Dear Journalism. Those two words formed the silent call I heard throughout the summer as anguish over George Floyd’s killing and an amplified Black Lives Matter movement forced a news industry reckoning. Yes, there was deep pain and disillusionment in many of the nation’s newsrooms, powerfully expressed by Philadelphia Inquirer journalists who protested the paper’s egregious “Buildings matter, too” headline by organizing a “sick and tired” day. But these weren’t journalists turning their backs on the profession. These were journalists whose demands expressed a longing. Dear Journalism: Do better.
“I spent some of the happiest and most productive years of my life working for The New York Times,” tweeted Lydia Polgreen about a Times op-ed calling for the use of federal troops against protesters. “So it is with love and sadness that I say: running this puts Black @nytimes staff—and many, many others—in danger.”
The essays collected here reflect both that devotion and disappointment and demand to be read by us all. Nieman Reports asked each of these contributors what the industry needs to do to meet the challenges of this moment; to accelerate the advancement of journalists of color; to create equitable newsrooms; to improve coverage of racism. Individually, they offer hard-earned insight into structural problems plaguing newsrooms that undermine our news gathering and success. Collectively, they represent decades of bearing witness to inequality and thinking about what would make us stronger. What these journalists prescribe is not simple, but all of it is achievable.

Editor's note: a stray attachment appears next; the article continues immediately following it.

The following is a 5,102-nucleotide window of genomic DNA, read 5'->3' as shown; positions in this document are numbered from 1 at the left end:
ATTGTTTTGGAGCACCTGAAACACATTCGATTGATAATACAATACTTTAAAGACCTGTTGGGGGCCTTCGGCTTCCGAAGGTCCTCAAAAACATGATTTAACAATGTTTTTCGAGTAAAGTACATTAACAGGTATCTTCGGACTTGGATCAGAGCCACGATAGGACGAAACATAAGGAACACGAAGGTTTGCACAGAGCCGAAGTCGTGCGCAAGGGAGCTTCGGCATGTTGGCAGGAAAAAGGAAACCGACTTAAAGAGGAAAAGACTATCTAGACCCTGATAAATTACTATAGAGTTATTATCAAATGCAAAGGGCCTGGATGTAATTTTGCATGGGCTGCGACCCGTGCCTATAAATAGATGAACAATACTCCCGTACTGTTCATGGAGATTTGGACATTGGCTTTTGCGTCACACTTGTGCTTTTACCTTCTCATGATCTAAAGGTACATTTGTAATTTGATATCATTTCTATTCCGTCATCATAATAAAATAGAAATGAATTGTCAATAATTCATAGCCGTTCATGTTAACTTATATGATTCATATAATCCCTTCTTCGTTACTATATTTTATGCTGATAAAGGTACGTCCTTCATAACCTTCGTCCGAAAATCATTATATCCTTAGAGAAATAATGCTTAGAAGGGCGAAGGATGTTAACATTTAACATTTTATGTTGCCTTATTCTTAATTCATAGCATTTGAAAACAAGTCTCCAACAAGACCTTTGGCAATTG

“If you are looking at this reckoning on race and trying to change your newsroom, I’m going to ask you to do something harder: Take a critical look at your own life,” writes S. Mitra Kalita of CNN. “There are no easy answers to solve for diversity, equity, and inclusion. There is only the work.”
In her piece, Futuro Media’s Erika Dilday points to historic moorings that have shadowed journalism, of professional norms authored by groups that “were overwhelmingly, and at times exclusively, white, privileged, and male.” The conventions that spring from those roots can be as basic as how you picture and speak to your audience. Quick: what is the race of your reader?
Times national editor Marc Lacey asks and answers the question. “For too long, readers in the mainstream media have been presumed to be white,” he writes. “White is the norm. And the writer helpfully lets us know when someone or something strays from that norm. The writer points out that the mayor is Black. But the city councilman’s race is left unstated two paragraphs later. A neighborhood is described as predominantly Hispanic but another area has no racial identifier at all. Someone is described as being classically beautiful or having all-American looks. Hmm.”
Kalita, Dilday, Lacey, and others are generous, offering a resistant industry a path forward. Implores ESPN’s Rob King: “Let’s please get to work.”